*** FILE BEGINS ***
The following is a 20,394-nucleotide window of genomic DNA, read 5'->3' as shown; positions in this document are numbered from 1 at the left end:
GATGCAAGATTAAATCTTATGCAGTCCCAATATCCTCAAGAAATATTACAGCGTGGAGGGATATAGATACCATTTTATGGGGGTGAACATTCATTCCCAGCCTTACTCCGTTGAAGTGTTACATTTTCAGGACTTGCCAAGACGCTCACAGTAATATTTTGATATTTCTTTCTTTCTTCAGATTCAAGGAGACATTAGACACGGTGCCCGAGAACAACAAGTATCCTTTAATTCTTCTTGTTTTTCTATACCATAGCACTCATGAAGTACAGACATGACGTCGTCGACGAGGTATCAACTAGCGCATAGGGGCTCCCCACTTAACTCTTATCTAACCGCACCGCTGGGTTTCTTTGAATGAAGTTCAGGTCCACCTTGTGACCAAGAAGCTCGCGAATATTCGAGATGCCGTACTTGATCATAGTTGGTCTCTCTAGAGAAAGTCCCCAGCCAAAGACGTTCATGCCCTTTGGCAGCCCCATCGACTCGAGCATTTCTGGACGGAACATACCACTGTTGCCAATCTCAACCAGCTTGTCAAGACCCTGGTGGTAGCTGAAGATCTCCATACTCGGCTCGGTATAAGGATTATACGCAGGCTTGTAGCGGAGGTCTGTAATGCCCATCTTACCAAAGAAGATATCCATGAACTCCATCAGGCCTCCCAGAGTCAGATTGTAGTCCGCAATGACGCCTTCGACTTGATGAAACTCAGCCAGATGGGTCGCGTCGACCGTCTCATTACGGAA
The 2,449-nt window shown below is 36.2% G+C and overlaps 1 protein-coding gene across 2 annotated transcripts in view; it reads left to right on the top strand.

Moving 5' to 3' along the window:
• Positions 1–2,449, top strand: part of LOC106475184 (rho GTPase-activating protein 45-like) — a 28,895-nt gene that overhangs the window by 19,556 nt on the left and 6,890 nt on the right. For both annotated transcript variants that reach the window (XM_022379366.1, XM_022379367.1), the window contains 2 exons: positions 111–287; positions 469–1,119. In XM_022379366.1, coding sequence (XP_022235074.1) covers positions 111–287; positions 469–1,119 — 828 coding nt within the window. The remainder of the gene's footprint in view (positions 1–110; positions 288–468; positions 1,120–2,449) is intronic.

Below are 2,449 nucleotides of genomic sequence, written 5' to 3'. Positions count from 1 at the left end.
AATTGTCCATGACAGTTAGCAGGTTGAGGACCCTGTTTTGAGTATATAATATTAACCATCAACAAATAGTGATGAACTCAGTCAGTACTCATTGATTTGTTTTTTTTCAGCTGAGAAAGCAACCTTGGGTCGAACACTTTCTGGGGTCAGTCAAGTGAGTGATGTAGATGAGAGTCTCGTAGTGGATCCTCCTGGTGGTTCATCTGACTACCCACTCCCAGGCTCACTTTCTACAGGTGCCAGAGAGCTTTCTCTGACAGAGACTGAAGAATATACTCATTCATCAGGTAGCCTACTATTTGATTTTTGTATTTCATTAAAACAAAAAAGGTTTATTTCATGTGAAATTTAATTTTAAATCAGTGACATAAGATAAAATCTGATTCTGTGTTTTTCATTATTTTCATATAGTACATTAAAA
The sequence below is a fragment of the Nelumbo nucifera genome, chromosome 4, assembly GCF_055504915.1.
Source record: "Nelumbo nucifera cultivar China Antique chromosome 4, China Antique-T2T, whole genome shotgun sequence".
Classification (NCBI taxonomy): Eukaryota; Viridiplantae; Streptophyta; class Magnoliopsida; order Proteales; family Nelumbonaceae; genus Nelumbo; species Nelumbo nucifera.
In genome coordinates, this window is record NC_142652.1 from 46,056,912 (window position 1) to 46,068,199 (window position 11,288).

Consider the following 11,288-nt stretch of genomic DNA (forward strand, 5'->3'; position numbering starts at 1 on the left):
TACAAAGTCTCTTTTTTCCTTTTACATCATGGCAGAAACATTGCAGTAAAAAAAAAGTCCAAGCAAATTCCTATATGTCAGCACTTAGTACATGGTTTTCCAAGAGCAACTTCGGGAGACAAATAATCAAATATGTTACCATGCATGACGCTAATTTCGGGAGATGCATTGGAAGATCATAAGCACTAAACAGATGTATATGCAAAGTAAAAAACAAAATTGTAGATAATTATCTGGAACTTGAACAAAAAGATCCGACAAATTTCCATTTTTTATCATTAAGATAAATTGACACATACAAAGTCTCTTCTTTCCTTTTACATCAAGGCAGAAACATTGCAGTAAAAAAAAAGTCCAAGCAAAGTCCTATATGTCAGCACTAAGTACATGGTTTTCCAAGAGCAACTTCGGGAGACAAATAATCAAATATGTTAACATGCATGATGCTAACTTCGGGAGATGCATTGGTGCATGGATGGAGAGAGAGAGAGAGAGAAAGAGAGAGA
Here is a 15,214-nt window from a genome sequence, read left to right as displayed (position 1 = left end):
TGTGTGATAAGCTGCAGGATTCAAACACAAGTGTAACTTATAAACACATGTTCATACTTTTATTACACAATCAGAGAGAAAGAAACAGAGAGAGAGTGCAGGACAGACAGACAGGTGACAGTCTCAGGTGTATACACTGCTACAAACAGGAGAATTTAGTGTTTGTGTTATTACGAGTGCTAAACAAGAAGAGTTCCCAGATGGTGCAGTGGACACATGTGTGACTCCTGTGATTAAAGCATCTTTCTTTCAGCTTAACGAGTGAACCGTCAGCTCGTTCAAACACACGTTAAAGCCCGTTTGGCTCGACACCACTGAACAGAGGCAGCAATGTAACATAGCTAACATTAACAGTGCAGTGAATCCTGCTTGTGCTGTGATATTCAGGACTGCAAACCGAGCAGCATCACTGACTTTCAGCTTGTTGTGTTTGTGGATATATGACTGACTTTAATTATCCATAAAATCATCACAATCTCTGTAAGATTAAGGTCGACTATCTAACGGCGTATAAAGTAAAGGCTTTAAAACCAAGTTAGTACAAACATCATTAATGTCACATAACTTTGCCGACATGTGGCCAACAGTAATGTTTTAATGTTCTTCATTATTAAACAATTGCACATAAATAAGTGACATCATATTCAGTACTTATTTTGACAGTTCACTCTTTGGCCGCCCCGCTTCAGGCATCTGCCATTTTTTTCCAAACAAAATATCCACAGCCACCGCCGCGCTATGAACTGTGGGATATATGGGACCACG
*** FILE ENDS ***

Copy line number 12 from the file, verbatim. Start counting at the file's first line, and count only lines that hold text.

Consider the following 11,288-nt stretch of genomic DNA (forward strand, 5'->3'; position numbering starts at 1 on the left):